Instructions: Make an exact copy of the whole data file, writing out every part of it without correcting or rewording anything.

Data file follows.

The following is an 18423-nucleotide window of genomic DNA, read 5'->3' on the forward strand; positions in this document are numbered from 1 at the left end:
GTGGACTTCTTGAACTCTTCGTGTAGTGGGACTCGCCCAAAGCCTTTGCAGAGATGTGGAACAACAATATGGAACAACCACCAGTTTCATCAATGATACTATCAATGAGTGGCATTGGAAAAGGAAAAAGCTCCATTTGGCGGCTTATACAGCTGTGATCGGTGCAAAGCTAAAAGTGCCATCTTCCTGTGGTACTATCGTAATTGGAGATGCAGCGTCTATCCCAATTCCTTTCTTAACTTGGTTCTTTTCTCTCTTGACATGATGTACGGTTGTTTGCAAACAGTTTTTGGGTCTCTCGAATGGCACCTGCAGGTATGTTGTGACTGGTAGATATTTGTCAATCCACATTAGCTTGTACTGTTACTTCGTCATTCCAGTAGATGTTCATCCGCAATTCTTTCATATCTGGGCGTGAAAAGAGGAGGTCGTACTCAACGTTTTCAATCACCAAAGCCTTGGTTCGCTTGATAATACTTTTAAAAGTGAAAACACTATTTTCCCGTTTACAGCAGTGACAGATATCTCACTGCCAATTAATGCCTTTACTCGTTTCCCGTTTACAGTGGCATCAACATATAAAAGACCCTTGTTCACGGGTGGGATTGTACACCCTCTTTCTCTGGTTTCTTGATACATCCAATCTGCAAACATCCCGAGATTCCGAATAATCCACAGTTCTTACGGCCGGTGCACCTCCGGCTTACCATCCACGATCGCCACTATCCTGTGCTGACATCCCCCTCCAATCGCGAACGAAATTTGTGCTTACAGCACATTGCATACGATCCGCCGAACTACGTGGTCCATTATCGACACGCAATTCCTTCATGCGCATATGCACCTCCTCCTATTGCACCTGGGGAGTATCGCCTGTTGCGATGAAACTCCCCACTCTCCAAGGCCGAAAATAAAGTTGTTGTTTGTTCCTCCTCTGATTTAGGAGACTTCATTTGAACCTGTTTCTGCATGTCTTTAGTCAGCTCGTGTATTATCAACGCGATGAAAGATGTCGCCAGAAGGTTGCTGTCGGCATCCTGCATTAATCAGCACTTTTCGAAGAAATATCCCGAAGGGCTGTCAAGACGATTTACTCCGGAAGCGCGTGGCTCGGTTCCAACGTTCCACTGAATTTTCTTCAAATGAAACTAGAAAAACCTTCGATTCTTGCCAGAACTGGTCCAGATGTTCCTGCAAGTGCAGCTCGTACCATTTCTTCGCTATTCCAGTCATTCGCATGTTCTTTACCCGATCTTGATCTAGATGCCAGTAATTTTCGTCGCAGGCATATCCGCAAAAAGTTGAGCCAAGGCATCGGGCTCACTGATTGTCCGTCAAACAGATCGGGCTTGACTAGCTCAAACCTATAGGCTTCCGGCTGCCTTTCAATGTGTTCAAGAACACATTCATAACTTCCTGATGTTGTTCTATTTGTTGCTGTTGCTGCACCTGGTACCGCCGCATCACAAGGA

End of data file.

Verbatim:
The following is an 18423-nucleotide window of genomic DNA, read 5'->3' on the forward strand; positions in this document are numbered from 1 at the left end:
GTGGACTTCTTGAACTCTTCGTGTAGTGGGACTCGCCCAAAGCCTTTGCAGAGATGTGGAACAACAATATGGAACAACCACCAGTTTCATCAATGATACTATCAATGAGTGGCATTGGAAAAGGAAAAAGCTCCATTTGGCGGCTTATACAGCTGTGATCGGTGCAAAGCTAAAAGTGCCATCTTCCTGTGGTACTATCGTAATTGGAGATGCAGCGTCTATCCCAATTCCTTTCTTAACTTGGTTCTTTTCTCTCTTGACATGATGTACGGTTGTTTGCAAACAGTTTTTGGGTCTCTCGAATGGCACCTGCAGGTATGTTGTGACTGGTAGATATTTGTCAATCCACATTAGCTTGTACTGTTACTTCGTCATTCCAGTAGATGTTCATCCGCAATTCTTTCATATCTGGGCGTGAAAAGAGGAGGTCGTACTCAACGTTTTCAATCACCAAAGCCTTGGTTCGCTTGATAATACTTTTAAAAGTGAAAACACTATTTTCCCGTTTACAGCAGTGACAGATATCTCACTGCCAATTAATGCCTTTACTCGTTTCCCGTTTACAGTGGCATCAACATATAAAAGACCCTTGTTCACGGGTGGGATTGTACACCCTCTTTCTCTGGTTTCTTGATACATCCAATCTGCAAACATCCCGAGATTCCGAATAATCCACAGTTCTTACGGCCGGTGCACCTCCGGCTTACCATCCACGATCGCCACTATCCTGTGCTGACATCCCCCTCCAATCGCGAACGAAATTTGTGCTTACAGCACATTGCATACGATCCGCCGAACTACGTGGTCCATTATCGACACGCAATTCCTTCATGCGCATATGCACCTCCTCCTATTGCACCTGGGGAGTATCGCCTGTTGCGATGAAACTCCCCACTCTCCAAGGCCGAAAATAAAGTTGTTGTTTGTTCCTCCTCTGATTTAGGAGACTTCATTTGAACCTGTTTCTGCATGTCTTTAGTCAGCTCGTGTATTATCAACGCGATGAAAGATGTCGCCAGAAGGTTGCTGTCGGCATCCTGCATTAATCAGCACTTTTCGAAGAAATATCCCGAAGGGCTGTCAAGACGATTTACTCCGGAAGCGCGTGGCTCGGTTCCAACGTTCCACTGAATTTTCTTCAAATGAAACTAGAAAAACCTTCGATTCTTGCCAGAACTGGTCCAGATGTTCCTGCAAGTGCAGCTCGTACCATTTCTTCGCTATTCCAGTCATTCGCATGTTCTTTACCCGATCTTGATCTAGATGCCAGTAATTTTCGTCGCAGGCATATCCGCAAAAAGTTGAGCCAAGGCATCGGGCTCACTGATTGTCCGTCAAACAGATCGGGCTTGACTAGCTCAAACCTATAGGCTTCCGGCTGCCTTTCAATGTGTTCAAGAACACATTCATAACTTCCTGATGTTGTTCTATTTGTTGCTGTTGCTGCACCTGGTACCGCCGCATCACAAGGA